Your Oscars need an enriched diet throughout. Feeding them well is also important for inducing the ripening of fish eggs. While pelleted fish food is a staple, the breeding diet should include both invertebrates and whole small fish. The invertebrate portion can consist of edible food shrimp, aquarium snails, and earthworms.
Some breeders may also suggest feeding your Oscars a mix of adult brine shrimp, thawed beef heart, live crickets, live blackworms, trout chow, or freeze-dried euphausiid shrimp.
Right Water Conditions
Maintaining the right water conditions for breeding Oscars is imperative. Changing water regularly is also important. While the filters will help keep the water clean, you can’t completely rely on that. Best practices are to change 25 to 50 percent of the aquarium water at least once a week to keep the water clean.
The normal water temperature for Oscars should be between 76 to 78 degrees F. But to trigger spawning, the water temperature should be between 82 to 85 degrees F. You may need a large aquarium heater to keep the water adequately warm. Your large Oscar fish can toss the heaters and smash them into the aquarium. Therefore, pick a large, single, solid-state submersible heater with dialed temperature control.
If you have more Oscars that breed in a large aquarium, there is a risk that other fish would eat the eggs and fry. In such cases, artificial incubation is required.
Once the eggs are fertilized, remove the rocks or flat surfaces from the aquarium. Be careful because the Oscars may attack you. Do not keep the eggs out of water for long. Immediately place it in a separate 10-gallon tank with dechlorinated water.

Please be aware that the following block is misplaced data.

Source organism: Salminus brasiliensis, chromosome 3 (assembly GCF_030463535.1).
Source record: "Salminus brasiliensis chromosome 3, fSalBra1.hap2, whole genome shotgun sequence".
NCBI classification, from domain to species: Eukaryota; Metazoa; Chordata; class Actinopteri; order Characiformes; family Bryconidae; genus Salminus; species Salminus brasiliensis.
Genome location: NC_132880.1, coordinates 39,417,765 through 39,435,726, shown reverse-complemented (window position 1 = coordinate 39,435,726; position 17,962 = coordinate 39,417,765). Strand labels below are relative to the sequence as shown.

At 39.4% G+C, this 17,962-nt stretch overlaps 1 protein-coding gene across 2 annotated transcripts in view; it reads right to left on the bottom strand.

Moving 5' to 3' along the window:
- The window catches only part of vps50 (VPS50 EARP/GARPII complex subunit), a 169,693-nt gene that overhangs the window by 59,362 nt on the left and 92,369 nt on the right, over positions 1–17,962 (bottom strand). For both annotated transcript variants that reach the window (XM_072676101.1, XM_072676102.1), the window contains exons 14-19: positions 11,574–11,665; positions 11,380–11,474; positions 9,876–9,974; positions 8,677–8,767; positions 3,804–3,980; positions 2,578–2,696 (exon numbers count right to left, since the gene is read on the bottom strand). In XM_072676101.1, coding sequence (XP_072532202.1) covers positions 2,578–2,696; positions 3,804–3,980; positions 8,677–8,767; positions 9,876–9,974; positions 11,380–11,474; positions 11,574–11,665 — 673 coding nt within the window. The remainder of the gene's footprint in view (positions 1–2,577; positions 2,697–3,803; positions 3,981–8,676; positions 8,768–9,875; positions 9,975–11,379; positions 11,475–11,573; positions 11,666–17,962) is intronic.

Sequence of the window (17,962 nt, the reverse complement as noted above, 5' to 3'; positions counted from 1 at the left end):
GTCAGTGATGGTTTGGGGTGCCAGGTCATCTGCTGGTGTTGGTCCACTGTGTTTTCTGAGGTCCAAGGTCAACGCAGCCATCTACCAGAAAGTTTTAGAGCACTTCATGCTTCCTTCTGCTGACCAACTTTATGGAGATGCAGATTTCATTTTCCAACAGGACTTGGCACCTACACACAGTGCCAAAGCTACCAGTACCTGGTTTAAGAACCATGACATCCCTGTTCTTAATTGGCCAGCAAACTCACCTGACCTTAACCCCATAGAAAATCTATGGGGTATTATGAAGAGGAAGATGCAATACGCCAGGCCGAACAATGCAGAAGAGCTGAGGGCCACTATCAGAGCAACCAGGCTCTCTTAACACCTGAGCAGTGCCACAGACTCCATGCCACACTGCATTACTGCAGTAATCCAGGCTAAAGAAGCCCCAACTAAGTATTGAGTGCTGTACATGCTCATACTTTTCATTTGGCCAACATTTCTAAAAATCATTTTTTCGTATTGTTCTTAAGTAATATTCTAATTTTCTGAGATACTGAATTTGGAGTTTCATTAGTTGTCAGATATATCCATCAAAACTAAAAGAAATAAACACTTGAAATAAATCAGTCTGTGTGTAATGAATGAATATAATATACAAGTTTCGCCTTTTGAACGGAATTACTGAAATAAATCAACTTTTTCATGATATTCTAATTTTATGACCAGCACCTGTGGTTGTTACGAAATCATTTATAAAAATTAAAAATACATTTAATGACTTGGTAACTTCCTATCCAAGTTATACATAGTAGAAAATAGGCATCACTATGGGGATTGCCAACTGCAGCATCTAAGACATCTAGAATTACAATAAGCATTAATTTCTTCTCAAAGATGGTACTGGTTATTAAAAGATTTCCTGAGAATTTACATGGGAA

Adding an antimicrobial to the water is advisable. By removing the eggs for artificial incubation, the pair will spawn again in two to six weeks. If you continue to remove and artificially hatch the fry, the Oscar pair will continue to spawn.
Here are ten things you need to know about Oscar fish before you buy them:
Frequently Asked Questions
How do Oscars have babies?
The female Oscar fish lay in batches of hundreds of eggs at a time. In just a few days, a female Oscar can lay up to 1000 eggs. The male releases the milt to fertilize the eggs. Once fertilized, the Oscar fry will hatch within 72 hours.
Which Oscar fish should I breed?
When it comes to Oscars, you have many options. The most popular Oscars include Red Oscar, Tiger Oscar, and Albino Oscar. Some crossbreed variations include Lemon Oscar, Lutino Oscar, and Yellow Oscar. The Tiger Oscar is the most famous of the breed.
What’s the best time to breed Oscar fish?
It takes twelve to fifteen months for Oscars to mature. During this time, your Oscar will grow six to ten inches long, which is usually when professional breeders start breeding them. In some cases, it can take up to two years to mature and be ready to breed.
Do Oscars eat their eggs?
Yes, Oscar fish consume their eggs. Once the eggs are laid and fertilized, it is best to remove the parents to another aquarium to eliminate the risk of being eaten by parents.
Do Oscars breed with other cichlids?
Oscars do not generally get along well with other cichlids.